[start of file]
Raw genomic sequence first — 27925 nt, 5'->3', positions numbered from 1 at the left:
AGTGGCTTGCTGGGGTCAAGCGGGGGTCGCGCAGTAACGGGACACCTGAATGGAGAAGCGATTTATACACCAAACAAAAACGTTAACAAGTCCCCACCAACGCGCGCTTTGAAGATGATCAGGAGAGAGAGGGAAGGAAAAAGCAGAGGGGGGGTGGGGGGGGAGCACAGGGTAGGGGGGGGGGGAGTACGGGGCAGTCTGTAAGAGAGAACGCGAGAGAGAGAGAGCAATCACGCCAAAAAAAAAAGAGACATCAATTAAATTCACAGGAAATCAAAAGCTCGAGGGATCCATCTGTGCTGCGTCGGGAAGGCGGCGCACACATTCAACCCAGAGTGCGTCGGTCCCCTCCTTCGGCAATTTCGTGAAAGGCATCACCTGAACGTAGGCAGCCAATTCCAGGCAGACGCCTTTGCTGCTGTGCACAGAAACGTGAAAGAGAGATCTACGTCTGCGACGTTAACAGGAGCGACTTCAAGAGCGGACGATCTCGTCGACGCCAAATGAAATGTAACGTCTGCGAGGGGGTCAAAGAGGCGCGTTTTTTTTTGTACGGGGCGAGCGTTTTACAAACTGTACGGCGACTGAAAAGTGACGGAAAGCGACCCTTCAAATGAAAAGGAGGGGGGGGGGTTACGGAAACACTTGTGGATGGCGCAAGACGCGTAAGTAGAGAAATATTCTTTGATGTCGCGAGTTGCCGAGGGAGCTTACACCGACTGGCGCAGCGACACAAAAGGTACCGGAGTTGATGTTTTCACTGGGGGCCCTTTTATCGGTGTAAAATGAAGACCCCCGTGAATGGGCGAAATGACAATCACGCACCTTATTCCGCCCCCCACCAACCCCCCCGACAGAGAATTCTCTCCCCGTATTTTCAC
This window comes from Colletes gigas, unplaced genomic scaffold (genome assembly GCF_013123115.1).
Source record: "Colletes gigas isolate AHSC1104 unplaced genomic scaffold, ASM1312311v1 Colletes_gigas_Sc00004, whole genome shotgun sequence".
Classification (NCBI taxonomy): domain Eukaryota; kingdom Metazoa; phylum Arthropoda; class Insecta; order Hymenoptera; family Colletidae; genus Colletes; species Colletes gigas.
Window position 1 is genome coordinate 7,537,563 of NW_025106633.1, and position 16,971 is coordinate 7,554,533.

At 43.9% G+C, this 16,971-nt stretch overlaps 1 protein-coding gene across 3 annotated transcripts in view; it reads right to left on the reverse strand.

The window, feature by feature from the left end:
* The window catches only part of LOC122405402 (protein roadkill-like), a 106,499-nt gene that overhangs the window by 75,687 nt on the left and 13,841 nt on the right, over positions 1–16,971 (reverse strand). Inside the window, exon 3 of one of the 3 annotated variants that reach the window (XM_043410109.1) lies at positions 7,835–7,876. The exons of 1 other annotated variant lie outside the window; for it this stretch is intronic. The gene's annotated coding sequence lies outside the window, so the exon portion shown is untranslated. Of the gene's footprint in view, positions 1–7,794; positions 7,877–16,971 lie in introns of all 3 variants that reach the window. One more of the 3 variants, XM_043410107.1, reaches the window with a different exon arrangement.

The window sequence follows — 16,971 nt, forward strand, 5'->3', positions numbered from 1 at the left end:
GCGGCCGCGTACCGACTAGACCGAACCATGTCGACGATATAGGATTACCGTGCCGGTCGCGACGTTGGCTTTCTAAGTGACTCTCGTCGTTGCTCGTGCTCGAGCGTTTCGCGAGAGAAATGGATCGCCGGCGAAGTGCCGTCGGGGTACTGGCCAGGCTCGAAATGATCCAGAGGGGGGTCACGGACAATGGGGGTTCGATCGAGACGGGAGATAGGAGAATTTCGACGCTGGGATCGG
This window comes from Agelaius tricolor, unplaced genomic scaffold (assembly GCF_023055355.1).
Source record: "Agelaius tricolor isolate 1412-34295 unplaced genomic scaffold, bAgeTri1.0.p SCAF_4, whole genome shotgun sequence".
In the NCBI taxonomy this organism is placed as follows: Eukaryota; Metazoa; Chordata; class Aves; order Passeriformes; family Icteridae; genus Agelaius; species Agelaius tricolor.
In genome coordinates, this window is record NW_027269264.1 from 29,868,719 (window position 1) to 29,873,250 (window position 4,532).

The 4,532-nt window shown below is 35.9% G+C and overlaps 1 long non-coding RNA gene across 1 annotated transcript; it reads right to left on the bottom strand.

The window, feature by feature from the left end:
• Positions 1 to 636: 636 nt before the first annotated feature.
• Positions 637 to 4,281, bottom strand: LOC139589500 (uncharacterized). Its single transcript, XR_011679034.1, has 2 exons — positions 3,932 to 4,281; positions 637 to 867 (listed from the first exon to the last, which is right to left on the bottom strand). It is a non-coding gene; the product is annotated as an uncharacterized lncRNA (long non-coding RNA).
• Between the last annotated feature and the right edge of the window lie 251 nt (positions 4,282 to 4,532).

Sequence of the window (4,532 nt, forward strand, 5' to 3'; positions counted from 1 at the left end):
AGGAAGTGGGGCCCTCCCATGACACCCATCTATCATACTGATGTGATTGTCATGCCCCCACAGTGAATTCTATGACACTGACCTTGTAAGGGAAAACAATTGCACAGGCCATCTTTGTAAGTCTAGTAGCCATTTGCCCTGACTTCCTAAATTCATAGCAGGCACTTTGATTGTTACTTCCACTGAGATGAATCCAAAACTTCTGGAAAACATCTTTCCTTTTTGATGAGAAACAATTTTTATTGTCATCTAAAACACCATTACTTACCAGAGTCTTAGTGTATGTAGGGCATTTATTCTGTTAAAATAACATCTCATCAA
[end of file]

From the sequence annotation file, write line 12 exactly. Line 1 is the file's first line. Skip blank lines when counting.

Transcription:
This window comes from Agelaius tricolor, unplaced genomic scaffold (assembly GCF_023055355.1).